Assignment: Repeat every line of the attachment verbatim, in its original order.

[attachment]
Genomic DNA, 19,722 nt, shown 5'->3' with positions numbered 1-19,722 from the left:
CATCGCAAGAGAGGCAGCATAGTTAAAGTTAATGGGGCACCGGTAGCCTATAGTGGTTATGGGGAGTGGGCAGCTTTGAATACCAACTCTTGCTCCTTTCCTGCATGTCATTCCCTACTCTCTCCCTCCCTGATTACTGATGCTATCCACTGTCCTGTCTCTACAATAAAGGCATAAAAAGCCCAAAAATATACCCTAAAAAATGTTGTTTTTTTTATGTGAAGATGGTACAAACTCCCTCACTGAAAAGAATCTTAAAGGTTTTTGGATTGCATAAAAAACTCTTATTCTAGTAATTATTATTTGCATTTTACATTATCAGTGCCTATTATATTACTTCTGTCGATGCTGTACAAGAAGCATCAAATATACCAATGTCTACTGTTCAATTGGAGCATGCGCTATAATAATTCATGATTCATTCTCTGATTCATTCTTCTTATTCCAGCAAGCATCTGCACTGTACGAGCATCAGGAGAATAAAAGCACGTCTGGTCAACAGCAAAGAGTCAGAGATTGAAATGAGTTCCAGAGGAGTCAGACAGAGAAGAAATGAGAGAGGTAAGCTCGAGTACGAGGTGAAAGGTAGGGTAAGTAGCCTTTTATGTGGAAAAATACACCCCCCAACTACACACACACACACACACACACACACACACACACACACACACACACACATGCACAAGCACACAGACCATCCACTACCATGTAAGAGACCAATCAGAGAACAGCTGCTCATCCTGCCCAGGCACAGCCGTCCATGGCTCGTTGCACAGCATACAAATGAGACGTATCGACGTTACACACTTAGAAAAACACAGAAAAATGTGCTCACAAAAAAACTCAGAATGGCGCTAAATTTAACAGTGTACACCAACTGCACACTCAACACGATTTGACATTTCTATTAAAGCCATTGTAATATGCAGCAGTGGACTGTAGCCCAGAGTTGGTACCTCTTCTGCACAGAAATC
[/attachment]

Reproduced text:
Genomic DNA, 19,722 nt, shown 5'->3' with positions numbered 1-19,722 from the left:
CATCGCAAGAGAGGCAGCATAGTTAAAGTTAATGGGGCACCGGTAGCCTATAGTGGTTATGGGGAGTGGGCAGCTTTGAATACCAACTCTTGCTCCTTTCCTGCATGTCATTCCCTACTCTCTCCCTCCCTGATTACTGATGCTATCCACTGTCCTGTCTCTACAATAAAGGCATAAAAAGCCCAAAAATATACCCTAAAAAATGTTGTTTTTTTTATGTGAAGATGGTACAAACTCCCTCACTGAAAAGAATCTTAAAGGTTTTTGGATTGCATAAAAAACTCTTATTCTAGTAATTATTATTTGCATTTTACATTATCAGTGCCTATTATATTACTTCTGTCGATGCTGTACAAGAAGCATCAAATATACCAATGTCTACTGTTCAATTGGAGCATGCGCTATAATAATTCATGATTCATTCTCTGATTCATTCTTCTTATTCCAGCAAGCATCTGCACTGTACGAGCATCAGGAGAATAAAAGCACGTCTGGTCAACAGCAAAGAGTCAGAGATTGAAATGAGTTCCAGAGGAGTCAGACAGAGAAGAAATGAGAGAGGTAAGCTCGAGTACGAGGTGAAAGGTAGGGTAAGTAGCCTTTTATGTGGAAAAATACACCCCCCAACTACACACACACACACACACACACACACACACACACACACACACACACACATGCACAAGCACACAGACCATCCACTACCATGTAAGAGACCAATCAGAGAACAGCTGCTCATCCTGCCCAGGCACAGCCGTCCATGGCTCGTTGCACAGCATACAAATGAGACGTATCGACGTTACACACTTAGAAAAACACAGAAAAATGTGCTCACAAAAAAACTCAGAATGGCGCTAAATTTAACAGTGTACACCAACTGCACACTCAACACGATTTGACATTTCTATTAAAGCCATTGTAATATGCAGCAGTGGACTGTAGCCCAGAGTTGGTACCTCTTCTGCACAGAAATC